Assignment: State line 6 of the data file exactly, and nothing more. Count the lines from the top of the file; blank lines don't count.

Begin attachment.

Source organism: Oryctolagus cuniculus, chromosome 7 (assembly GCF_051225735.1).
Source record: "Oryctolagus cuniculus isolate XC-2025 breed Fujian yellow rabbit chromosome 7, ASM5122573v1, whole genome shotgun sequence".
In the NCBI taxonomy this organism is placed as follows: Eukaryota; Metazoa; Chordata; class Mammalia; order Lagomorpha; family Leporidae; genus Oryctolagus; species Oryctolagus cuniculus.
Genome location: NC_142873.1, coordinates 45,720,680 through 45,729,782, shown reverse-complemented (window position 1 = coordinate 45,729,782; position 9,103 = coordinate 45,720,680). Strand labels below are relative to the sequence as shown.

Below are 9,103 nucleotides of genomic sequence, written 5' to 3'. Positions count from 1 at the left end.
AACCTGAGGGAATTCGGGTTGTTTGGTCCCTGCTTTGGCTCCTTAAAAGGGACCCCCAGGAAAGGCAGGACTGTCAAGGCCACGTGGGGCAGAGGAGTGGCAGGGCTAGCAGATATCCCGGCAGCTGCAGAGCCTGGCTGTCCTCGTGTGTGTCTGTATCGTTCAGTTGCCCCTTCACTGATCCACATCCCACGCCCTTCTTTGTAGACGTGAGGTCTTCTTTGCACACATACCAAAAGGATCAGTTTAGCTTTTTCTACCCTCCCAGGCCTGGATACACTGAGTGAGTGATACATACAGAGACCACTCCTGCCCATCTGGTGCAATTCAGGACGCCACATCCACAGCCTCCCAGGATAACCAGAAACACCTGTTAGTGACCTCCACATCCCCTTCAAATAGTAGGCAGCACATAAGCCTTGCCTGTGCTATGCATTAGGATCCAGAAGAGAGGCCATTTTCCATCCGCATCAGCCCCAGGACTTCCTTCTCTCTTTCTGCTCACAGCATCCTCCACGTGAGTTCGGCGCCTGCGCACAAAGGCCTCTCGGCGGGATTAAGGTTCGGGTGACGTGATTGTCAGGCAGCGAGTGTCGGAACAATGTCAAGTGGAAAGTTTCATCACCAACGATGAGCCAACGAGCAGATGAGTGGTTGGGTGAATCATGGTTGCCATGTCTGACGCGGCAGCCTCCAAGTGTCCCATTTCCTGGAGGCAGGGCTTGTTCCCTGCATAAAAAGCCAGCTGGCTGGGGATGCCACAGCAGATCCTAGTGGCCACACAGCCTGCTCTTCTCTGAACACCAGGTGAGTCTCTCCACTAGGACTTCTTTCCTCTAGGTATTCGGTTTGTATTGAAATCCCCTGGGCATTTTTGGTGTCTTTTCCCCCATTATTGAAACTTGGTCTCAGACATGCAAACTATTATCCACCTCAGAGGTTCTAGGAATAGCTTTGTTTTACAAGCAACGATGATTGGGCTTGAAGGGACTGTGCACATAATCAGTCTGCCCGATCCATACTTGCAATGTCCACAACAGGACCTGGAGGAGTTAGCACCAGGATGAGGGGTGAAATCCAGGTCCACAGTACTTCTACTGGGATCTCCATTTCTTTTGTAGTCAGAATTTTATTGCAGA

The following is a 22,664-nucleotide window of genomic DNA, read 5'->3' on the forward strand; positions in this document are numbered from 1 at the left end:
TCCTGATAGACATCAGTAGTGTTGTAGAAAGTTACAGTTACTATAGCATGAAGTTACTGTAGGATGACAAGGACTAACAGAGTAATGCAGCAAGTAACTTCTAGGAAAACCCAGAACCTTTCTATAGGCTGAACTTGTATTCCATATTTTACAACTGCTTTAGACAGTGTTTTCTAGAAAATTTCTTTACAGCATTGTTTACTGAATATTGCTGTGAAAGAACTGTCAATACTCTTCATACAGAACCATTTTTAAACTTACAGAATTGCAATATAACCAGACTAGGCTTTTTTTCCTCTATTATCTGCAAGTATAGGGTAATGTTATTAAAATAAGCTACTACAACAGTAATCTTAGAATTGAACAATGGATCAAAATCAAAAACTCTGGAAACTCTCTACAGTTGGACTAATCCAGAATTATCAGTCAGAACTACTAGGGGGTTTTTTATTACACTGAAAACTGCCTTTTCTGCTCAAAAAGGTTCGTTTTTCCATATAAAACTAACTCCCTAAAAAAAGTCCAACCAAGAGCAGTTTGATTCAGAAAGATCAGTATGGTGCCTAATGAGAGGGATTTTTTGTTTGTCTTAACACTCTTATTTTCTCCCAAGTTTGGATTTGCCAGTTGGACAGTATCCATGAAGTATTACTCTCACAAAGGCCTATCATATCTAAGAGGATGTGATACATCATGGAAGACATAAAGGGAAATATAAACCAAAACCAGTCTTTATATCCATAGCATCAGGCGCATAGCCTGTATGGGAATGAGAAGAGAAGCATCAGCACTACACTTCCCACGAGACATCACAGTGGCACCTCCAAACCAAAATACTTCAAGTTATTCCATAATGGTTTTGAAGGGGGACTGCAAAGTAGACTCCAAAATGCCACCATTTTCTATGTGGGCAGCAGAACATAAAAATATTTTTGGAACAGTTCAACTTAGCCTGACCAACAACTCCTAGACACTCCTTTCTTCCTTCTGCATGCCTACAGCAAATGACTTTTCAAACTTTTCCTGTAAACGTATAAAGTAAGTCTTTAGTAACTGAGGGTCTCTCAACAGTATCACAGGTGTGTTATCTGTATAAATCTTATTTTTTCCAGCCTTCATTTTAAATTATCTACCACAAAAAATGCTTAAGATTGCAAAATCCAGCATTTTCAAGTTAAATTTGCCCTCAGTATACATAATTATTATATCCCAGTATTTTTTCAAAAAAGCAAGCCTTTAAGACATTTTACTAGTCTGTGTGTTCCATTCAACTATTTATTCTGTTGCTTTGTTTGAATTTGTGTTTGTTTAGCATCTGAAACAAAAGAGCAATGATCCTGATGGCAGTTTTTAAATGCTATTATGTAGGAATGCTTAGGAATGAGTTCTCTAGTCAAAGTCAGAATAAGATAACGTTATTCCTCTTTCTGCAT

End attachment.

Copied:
AACCTGAGGGAATTCGGGTTGTTTGGTCCCTGCTTTGGCTCCTTAAAAGGGACCCCCAGGAAAGGCAGGACTGTCAAGGCCACGTGGGGCAGAGGAGTGGCAGGGCTAGCAGATATCCCGGCAGCTGCAGAGCCTGGCTGTCCTCGTGTGTGTCTGTATCGTTCAGTTGCCCCTTCACTGATCCACATCCCACGCCCTTCTTTGTAGACGTGAGGTCTTCTTTGCACACATACCAAAAGGATCAGTTTAGCTTTTTCTACCCTCCCAGGCCTGGATACACTGAGTGAGTGATACATACAGAGACCACTCCTGCCCATCTGGTGCAATTCAGGACGCCACATCCACAGCCTCCCAGGATAACCAGAAACACCTGTTAGTGACCTCCACATCCCCTTCAAATAGTAGGCAGCACATAAGCCTTGCCTGTGCTATGCATTAGGATCCAGAAGAGAGGCCATTTTCCATCCGCATCAGCCCCAGGACTTCCTTCTCTCTTTCTGCTCACAGCATCCTCCACGTGAGTTCGGCGCCTGCGCACAAAGGCCTCTCGGCGGGATTAAGGTTCGGGTGACGTGATTGTCAGGCAGCGAGTGTCGGAACAATGTCAAGTGGAAAGTTTCATCACCAACGATGAGCCAACGAGCAGATGAGTGGTTGGGTGAATCATGGTTGCCATGTCTGACGCGGCAGCCTCCAAGTGTCCCATTTCCTGGAGGCAGGGCTTGTTCCCTGCATAAAAAGCCAGCTGGCTGGGGATGCCACAGCAGATCCTAGTGGCCACACAGCCTGCTCTTCTCTGAACACCAGGTGAGTCTCTCCACTAGGACTTCTTTCCTCTAGGTATTCGGTTTGTATTGAAATCCCCTGGGCATTTTTGGTGTCTTTTCCCCCATTATTGAAACTTGGTCTCAGACATGCAAACTATTATCCACCTCAGAGGTTCTAGGAATAGCTTTGTTTTACAAGCAACGATGATTGGGCTTGAAGGGACTGTGCACATAATCAGTCTGCCCGATCCATACTTGCAATGTCCACAACAGGACCTGGAGGAGTTAGCACCAGGATGAGGGGTGAAATCCAGGTCCACAGTACTTCTACTGGGATCTCCATTTCTTTTGTAGTCAGAATTTTATTGCAGA